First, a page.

Michigan not among states awarded Early Learning Challenge grants

LANSING –Despite learning today that Michigan is not one of nine states awarded a federal Race to the Top-Early Learning Challenge grant, the work to build a system of early learning and development to ensure all of Michigan’s children are ready for success when they enter kindergarten will continue.

“Michigan’s application team did a fantastic job of demonstrating Michigan’s long history of commitment on behalf of young children and families and our track record of successful innovation, said Joan Blough, leader of Michigan’s application team, transition director for the new Michigan Office of Great Start and vice president of Great Start System Development and Evaluation for the Early Childhood Investment Corporation.

“What we learned in this process is that the work outlined in this grant application must happen if Michigan is going to change the trajectory of these vulnerable young children and their school success.”

According to an Associated Press report, grants totaling $500 million were awarded to California, Delaware, Maryland, Massachusetts, Minnesota, North Carolina, Ohio, Rhode Island and Washington. Thirty five states, Puerto Rico, and Washington D.C. applied.

The Race to the Top - Early Learning Challenge is designed to help states build coordinated systems of early learning and development to ensure many more children from low-income families and otherwise disadvantaged children have access to dramatically improved early learning and development programs.

A second round of Early Learning Challenge grants is possible, according to federal officials.

At the White House award announcement Friday, U.S. Secretary of Education Arne Duncan said all applicants showed “tremendous dedication and drive to build stronger foundations and create greater opportunities for more children. Their work will help lead the way in ensuring excellent early learning and support for every child."

U.S. Health and Human Services Secretary Kathleen Sebelius said “a strong educational system is critical not just for our children but also for our nation's economic future. The Race to the Top-Early Learning Challenge takes a holistic approach to early education, promotes innovation, and focuses on what it takes to help put young children on the path of learning, opportunity, and success."

Judy Y. Samelson, CEO of the Early Childhood Investment Corporation, said Michigan has much to build upon.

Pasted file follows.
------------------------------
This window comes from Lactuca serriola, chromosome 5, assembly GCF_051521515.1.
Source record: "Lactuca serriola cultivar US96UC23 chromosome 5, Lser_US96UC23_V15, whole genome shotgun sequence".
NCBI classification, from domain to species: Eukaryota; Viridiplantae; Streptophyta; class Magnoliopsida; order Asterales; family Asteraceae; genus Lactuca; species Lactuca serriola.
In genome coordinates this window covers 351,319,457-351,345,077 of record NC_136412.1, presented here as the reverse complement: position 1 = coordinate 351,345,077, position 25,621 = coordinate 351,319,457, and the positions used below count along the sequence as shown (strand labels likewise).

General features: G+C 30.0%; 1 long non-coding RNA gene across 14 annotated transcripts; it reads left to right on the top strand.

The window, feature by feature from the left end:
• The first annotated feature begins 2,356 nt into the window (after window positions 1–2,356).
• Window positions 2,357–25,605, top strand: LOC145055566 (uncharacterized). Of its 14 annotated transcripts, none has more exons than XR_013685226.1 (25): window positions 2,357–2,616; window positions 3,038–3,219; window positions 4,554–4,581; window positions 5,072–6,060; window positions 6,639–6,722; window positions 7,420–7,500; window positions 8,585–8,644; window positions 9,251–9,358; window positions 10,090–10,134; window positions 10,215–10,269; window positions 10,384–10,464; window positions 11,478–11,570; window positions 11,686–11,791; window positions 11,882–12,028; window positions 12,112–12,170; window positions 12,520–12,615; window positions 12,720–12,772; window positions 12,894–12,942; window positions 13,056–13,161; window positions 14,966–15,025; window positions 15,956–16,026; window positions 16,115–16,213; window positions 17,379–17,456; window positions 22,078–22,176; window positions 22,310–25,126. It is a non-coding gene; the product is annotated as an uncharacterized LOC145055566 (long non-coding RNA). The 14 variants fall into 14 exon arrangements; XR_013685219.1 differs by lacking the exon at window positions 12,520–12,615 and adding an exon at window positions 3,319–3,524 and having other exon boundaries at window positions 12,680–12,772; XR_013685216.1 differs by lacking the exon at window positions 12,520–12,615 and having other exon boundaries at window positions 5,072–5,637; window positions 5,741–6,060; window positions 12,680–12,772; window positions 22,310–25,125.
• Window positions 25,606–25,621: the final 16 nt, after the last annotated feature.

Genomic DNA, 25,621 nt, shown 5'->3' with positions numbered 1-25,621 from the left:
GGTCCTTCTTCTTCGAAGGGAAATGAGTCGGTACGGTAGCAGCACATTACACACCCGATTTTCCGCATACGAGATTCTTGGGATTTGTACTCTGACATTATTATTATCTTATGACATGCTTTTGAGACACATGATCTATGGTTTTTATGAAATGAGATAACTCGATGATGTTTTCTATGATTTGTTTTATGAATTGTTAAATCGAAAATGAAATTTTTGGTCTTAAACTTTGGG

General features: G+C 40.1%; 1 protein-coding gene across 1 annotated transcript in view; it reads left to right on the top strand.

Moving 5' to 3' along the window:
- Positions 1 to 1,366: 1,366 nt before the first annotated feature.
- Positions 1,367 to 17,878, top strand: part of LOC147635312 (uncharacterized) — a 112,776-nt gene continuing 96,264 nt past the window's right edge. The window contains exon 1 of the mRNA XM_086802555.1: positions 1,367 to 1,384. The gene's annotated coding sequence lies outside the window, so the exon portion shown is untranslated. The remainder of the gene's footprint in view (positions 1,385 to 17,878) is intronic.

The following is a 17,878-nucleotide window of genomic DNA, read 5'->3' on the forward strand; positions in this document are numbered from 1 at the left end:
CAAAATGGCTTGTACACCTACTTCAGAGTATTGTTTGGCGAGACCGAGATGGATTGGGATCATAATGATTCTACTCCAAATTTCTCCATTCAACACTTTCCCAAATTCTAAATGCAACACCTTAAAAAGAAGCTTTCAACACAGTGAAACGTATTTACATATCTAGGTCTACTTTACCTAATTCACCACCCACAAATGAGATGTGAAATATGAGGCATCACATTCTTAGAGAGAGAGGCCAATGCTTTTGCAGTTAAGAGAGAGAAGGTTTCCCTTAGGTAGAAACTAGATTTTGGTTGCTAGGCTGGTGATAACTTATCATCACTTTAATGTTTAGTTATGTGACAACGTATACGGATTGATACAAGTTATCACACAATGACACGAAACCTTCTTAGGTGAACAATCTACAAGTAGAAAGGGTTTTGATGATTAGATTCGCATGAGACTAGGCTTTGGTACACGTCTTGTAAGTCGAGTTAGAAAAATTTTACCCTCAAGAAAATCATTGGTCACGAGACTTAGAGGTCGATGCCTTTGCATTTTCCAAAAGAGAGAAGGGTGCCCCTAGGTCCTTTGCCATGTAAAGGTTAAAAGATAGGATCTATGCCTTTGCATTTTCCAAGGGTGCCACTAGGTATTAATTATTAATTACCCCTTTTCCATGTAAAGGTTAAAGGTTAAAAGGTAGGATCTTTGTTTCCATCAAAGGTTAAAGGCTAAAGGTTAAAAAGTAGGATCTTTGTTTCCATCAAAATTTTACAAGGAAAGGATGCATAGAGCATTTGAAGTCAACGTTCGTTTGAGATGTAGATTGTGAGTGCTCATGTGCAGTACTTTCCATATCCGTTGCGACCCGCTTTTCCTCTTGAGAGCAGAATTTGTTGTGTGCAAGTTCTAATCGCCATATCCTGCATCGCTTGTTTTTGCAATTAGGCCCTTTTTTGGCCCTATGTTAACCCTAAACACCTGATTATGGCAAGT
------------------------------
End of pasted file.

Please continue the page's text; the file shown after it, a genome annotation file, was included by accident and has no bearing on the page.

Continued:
The Early Childhood Investment Corporation, for instance, already has launched Great Start to Quality, Michigan’s tiered quality rating and improvement system that employs progressive standards for child care programs to rate and improve their level of care. In addition, the state’s Great Start network is making significant strides building local systems to address communities’ unique needs.

In the health arena, the Michigan Children’s Health Access Program is demonstrating promising results and expanding. Also, more children are getting critical development screenings. In the early learning arena, strong standards are in place, and creative new ways of addressing child care needs are being explored. In addition, significantly increased parent engagement is evident across the state. All of this, according to Samelson, is the result of increasing partnerships with state departments and the private sector.

“That’s just a small part of what has come together in the past few years from working together in Michigan,” Samelson said.

Michigan’s application included funding for an array of early childhood supports aimed at increasing school readiness, particularly among at-risk children, including an assessment of children as they enter kindergarten, a child care scholarship program, an early learning and development data system, investments in parent engagement and more. (For details on Michigan's plan, visit the Michigan Office of Great Start.)

In the health arena, the Michigan Children’s Health Access Program is demonstrating promising results and expanding. Also, more children are getting critical development screenings. In the early learning arena, strong standards are in place, and creative new ways of addressing child care needs are being explored. In addition, significantly increased parent engagement is evident across the state. All of this, according to Samelson, is the result of increasing partnerships with state departments and the private sector. 

“We have a job to do,” said Samelson. “Not getting this particular grant doesn’t change that. Michigan’s children need us to get this done. The future of our state requires that we get it done. We’ll have to work harder to get the resources to make it happen. So be it. Given the dedication of the application team, I’m pretty sure they’re already on it.”

Media coverage

Michigan gets shut out of Race to the Top dollars again - Grand Rapids Press
Michigan denied 'Race to the Top' funds again - Detroit News
Surprises in nine winners of Early Learning Challenge - Early Ed Watch

Surprises in winners of the Early Learning Challenge

 

 

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